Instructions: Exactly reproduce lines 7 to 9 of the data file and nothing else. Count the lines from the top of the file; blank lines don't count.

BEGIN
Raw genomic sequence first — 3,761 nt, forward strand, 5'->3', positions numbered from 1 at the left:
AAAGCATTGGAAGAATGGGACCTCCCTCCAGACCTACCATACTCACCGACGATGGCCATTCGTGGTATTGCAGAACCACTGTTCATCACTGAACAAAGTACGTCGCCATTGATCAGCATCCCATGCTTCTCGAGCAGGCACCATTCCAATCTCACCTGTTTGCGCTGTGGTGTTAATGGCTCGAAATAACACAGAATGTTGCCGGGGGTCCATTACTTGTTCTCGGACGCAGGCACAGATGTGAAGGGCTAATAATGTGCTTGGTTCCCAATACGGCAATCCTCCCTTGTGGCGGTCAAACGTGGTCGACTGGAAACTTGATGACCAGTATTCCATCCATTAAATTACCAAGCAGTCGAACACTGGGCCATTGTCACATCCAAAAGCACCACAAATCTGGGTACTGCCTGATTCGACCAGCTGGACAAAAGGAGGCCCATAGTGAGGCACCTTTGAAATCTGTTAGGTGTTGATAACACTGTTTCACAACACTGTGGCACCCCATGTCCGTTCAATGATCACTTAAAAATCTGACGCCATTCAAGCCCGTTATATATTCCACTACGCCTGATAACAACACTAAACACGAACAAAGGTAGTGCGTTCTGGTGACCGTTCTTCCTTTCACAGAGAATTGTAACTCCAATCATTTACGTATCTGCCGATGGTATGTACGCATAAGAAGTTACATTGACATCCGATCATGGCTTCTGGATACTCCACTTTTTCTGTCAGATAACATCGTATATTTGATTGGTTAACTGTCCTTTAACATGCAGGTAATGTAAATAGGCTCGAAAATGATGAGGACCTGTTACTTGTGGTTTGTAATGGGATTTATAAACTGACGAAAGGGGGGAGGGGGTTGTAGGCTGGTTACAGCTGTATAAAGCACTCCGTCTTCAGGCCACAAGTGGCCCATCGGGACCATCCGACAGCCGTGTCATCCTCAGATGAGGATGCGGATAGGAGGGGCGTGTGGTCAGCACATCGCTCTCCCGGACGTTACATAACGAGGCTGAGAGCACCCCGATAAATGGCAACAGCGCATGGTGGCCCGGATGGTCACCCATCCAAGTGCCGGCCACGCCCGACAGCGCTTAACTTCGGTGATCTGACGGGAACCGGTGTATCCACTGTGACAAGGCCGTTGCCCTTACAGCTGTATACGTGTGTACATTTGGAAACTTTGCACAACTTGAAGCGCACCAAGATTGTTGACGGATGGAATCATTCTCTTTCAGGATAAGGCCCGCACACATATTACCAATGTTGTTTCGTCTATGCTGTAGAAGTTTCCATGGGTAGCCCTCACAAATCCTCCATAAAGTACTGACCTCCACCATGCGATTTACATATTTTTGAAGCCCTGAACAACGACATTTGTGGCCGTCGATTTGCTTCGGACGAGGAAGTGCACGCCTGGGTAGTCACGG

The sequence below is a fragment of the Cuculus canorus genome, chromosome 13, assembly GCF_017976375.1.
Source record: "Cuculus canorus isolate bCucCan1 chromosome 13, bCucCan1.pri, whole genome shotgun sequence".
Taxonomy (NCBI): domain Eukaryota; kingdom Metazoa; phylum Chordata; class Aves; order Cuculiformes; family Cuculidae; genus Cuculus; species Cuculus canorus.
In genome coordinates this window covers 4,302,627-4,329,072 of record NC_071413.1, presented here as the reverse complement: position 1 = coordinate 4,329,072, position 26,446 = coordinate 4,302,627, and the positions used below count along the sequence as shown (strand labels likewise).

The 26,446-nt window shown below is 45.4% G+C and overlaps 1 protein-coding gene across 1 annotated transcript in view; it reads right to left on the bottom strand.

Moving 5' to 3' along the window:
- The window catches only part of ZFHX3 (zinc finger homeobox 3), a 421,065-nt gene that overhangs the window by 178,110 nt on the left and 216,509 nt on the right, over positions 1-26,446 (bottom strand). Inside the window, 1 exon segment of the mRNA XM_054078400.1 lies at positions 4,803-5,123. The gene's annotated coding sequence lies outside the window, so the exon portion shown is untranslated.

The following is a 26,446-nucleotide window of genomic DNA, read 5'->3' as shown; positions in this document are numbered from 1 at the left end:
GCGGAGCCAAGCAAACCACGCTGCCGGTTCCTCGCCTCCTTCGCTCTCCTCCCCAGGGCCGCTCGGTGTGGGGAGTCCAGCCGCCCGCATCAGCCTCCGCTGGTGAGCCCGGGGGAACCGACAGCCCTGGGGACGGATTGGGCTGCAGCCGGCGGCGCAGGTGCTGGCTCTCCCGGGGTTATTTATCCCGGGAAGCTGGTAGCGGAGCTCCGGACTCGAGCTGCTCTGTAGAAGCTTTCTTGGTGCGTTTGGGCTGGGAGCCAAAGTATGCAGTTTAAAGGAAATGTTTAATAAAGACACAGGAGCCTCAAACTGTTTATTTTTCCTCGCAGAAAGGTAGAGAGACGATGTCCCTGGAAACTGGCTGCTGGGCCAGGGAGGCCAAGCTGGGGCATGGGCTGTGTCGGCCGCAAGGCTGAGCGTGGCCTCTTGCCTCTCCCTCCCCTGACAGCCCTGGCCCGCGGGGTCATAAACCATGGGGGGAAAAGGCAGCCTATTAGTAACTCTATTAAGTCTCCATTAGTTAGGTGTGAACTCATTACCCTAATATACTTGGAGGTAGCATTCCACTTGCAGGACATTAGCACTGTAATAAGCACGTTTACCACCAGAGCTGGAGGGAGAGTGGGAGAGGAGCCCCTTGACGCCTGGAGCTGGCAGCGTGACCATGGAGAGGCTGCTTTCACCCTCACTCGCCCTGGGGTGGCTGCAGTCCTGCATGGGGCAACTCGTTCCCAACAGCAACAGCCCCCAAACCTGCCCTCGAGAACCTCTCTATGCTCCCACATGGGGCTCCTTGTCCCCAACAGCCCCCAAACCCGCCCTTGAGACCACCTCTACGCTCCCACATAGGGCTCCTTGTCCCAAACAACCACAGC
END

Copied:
The 26,446-nt window shown below is 45.4% G+C and overlaps 1 protein-coding gene across 1 annotated transcript in view; it reads right to left on the bottom strand.

Moving 5' to 3' along the window:
- The window catches only part of ZFHX3 (zinc finger homeobox 3), a 421,065-nt gene that overhangs the window by 178,110 nt on the left and 216,509 nt on the right, over positions 1-26,446 (bottom strand). Inside the window, 1 exon segment of the mRNA XM_054078400.1 lies at positions 4,803-5,123. The gene's annotated coding sequence lies outside the window, so the exon portion shown is untranslated.